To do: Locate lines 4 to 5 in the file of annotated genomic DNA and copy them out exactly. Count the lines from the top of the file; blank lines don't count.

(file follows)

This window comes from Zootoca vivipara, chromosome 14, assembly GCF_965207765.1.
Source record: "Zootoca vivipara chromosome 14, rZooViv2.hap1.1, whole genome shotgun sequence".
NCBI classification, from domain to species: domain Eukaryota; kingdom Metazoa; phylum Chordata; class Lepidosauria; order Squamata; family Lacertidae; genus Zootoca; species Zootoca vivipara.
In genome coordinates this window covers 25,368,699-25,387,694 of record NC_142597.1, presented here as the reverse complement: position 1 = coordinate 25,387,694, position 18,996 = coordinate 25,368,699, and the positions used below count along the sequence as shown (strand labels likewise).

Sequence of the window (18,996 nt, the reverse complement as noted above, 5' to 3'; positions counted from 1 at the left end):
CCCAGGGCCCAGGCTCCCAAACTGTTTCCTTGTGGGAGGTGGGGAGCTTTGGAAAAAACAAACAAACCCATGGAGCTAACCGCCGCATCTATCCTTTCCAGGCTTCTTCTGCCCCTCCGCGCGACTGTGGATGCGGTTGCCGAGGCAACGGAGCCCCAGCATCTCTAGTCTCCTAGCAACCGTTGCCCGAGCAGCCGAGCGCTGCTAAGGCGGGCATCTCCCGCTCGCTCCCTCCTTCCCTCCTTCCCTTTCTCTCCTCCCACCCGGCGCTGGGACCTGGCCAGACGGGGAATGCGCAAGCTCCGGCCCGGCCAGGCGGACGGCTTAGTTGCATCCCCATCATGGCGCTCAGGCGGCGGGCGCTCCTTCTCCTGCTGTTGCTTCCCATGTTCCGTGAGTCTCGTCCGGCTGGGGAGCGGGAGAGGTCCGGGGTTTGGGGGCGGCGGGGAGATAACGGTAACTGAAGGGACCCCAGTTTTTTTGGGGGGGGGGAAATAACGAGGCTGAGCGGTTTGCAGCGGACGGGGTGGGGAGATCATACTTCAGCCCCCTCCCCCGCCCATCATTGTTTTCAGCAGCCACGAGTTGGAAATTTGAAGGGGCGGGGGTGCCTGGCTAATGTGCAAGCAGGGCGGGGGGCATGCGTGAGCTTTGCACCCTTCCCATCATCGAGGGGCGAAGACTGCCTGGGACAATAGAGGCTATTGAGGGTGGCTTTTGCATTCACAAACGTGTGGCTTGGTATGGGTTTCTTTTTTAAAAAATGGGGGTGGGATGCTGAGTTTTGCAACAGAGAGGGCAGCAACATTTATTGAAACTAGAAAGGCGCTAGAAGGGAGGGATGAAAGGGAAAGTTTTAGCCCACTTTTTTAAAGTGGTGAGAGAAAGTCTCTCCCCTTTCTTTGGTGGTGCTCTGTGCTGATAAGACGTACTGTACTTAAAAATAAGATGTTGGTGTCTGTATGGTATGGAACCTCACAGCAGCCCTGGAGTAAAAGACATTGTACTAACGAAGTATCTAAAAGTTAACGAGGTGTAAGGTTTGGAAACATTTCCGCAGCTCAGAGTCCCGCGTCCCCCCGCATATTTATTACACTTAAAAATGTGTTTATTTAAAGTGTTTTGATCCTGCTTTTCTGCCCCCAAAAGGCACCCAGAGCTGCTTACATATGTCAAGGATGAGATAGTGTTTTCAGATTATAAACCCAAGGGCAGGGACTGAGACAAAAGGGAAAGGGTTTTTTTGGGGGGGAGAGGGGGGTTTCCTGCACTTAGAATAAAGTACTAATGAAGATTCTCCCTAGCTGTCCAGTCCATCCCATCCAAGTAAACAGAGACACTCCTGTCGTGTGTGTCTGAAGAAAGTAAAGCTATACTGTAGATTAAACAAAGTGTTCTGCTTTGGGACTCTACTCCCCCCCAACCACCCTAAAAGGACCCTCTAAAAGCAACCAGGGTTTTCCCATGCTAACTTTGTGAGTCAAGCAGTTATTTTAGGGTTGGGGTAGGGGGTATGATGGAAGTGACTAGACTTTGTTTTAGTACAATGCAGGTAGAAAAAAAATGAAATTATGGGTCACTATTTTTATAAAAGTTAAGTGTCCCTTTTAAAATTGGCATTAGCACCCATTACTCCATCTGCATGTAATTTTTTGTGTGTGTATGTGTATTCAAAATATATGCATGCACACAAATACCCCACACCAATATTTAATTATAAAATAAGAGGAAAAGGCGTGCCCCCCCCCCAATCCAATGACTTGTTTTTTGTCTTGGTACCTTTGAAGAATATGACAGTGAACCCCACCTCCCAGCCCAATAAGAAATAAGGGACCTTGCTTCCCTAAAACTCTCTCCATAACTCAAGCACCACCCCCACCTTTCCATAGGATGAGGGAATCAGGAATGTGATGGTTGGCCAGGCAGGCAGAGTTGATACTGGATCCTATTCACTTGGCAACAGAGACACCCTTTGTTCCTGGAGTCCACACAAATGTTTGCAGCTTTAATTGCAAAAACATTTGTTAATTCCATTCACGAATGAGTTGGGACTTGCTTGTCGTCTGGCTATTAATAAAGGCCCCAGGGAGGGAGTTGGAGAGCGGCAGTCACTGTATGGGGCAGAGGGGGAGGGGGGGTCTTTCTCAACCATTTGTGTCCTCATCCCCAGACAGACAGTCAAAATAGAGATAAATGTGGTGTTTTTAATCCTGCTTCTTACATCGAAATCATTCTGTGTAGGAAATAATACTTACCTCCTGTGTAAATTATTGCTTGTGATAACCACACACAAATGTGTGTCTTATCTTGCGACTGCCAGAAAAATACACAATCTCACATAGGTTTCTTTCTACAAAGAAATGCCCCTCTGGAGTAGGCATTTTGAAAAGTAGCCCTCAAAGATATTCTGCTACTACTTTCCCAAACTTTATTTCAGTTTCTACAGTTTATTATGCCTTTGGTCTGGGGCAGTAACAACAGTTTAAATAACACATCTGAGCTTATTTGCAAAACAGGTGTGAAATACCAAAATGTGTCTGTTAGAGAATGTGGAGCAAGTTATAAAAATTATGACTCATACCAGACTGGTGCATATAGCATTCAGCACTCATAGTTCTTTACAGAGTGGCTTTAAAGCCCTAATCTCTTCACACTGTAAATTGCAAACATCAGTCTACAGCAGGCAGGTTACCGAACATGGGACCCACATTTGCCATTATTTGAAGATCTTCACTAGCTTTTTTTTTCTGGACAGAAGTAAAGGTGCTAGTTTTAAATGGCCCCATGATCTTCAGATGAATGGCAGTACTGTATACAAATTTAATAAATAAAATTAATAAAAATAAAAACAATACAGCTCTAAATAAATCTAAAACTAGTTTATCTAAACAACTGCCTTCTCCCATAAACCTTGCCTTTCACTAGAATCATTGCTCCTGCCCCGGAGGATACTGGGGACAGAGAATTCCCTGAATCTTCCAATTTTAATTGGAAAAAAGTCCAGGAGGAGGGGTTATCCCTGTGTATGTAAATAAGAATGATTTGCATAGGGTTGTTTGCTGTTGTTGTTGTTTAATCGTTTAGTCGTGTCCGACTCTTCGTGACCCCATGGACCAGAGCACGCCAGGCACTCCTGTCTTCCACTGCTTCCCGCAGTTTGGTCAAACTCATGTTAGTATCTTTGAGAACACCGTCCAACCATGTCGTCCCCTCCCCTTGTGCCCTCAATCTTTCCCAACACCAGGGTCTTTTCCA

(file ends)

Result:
In genome coordinates this window covers 25,368,699-25,387,694 of record NC_142597.1, presented here as the reverse complement: position 1 = coordinate 25,387,694, position 18,996 = coordinate 25,368,699, and the positions used below count along the sequence as shown (strand labels likewise).

Sequence of the window (18,996 nt, the reverse complement as noted above, 5' to 3'; positions counted from 1 at the left end):